This is the first major solo exhibition by accessories designer, art director and fashion stylist Judy Blame.
Judy Blame portrait for POP magazine Photo Ben Dunbar Brunton 1999
Safety pins, buttons, badges, pearls, bottle tops, cutlery, plastic bags, toy soldiers and keys form an inventory of objects that Blame has innovatively adapted to create his trademark jewellery and other accessories. In the early 1980’s Blame’s non-conformist attitude and a desire to distinguish himself within the London club scene motivated him to produce jewellery. His modest resources shaped his DIY approach and led him to incorporate found objects as a foundation for making his adornments; early creations questioned established material hierarchies and were testimony to the harsh realities of industrial and economic decline. It was during this period that he encountered a range of creative individuals including Derek Jarman, Anthony Price, John Maybury and Leigh Bowery who championed his inventive approach to making fashion accessories.
Grace i-D magazine Photo William Baker 2010
In 1985 Blame helped John Moore set up The House of Beauty and Culture in Dalston, London, a craft collective of like-minded artists including Fiona Skinner, Dave Baby, Fiona Bowen, John Flett,Peter Foster, Mark Lebon, Alan Macdonald & Fritz Solomon (Fric & Frack), Richard Torry and Christopher Nemeth.This collective experience proved to be the first of many important collaborations as a consultant with various designers including John Galliano, Rifat Ozbek, Rei Kawakubo at Comme des Garçons, Gareth Pugh,Marc Jacobs and Kim Jones at Louis Vuitton. A further significant figure in Blame’s continued growth as a creative polymath was Ray Petri, nexus of the pseudo-corporate fashion collective Buffalo, who encouraged him to focus his talents as a fashion stylist. Blame was soon producing iconic fashion editorials with a range of photographers including Mark Lebon, Mark Mattock, Jean Baptiste Mondino and Juergen Teller for publications such as i-D, BLITZ and The Face. His instinctive ability to create symbolic images that embodied radical elements of popular culture and fashion led to an extensive career in the music industry as an art director and image consultant for iconic figures such as Boy George, Neneh Cherry, Kylie Minogue, Massive Attack and Bjork. Throughout his career and still today Blame has maintained his artistic underpinning of making jewellery from found and re-purposed objects which continue to inspire alongside his prolific contributions via social media, revealing his idiosyncratic and resourceful approach to life through images and objects.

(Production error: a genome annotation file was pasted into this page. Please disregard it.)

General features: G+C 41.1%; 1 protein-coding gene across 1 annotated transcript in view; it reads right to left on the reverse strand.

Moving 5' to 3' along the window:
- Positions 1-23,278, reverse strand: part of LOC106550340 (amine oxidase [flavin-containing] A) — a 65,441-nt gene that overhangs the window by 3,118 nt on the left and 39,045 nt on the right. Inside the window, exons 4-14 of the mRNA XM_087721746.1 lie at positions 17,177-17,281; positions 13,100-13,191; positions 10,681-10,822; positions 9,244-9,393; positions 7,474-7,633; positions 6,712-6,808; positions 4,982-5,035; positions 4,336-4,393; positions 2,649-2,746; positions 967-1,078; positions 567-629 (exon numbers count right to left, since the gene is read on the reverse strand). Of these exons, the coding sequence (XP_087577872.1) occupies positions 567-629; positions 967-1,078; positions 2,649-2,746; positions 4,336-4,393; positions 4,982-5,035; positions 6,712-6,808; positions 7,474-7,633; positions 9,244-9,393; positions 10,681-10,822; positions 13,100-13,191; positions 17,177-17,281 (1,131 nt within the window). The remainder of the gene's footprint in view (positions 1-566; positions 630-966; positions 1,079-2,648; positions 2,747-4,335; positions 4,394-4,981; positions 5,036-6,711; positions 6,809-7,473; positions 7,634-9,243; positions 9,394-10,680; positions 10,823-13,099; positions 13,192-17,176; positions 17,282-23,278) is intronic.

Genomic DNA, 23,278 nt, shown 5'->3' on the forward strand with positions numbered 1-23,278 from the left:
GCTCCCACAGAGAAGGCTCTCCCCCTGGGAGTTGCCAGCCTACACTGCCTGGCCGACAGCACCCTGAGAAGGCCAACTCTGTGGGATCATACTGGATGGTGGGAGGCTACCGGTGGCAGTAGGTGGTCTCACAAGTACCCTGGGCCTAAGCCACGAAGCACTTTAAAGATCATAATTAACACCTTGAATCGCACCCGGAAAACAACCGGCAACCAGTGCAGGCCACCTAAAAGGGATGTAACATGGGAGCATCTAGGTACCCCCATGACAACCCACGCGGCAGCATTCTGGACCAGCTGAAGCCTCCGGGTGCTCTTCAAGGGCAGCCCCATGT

The exhibition is presented as a montage rather than a chronology that brings together an arrangement of artefacts, including clothing, collages, jewellery, fashion editorials, sketchbooks and T-shirts alongside unique commissions that bear witness to Blame’s tactile, thought-provoking,approach to fashion and his propensity towards collaboration and experimentation.
Judy Blame: Never Again seeks to present an evaluation of his creative approach and draw parallels between his practice and how a more recent generation work today. The exhibition is accompanied by a limited edition zine compiled by Judy Blame.
Judy Blame: Never Again 29th June –4th September 2016 Lower Gallery ICA London
To coincide with Never Again the ICA will be staging Artistic Differences in their Upper Gallery. This group exhibition aims to present Blame’s work within a wider artistic context, drawing on connections in the art and design worlds in the UK from the 1980s and 1990s. Artistic Differences brings together artists and designers that have been directly linked to Blame throughout his career, and those who have been influenced by his work and share his distinct artistic approach and style. Participants include Charles Atlas, Dave Baby, Jake & Dinos Chapman, Malcolm Garrett, Derek Jarman, Barry Kamen, Jim Lambie, Mark Lebon, Linder, John Maybury, Jamie Reid, Peter Saville, Juergen Teller, Trojan, Nicola Tyson and Tim Noble & Sue Webster and others. More details here: www.ica.org.uk/artistic-differences
It’s The Buzz, Cock!By Linder(2015), Courtesy of Stuart Shave/Modern Art, London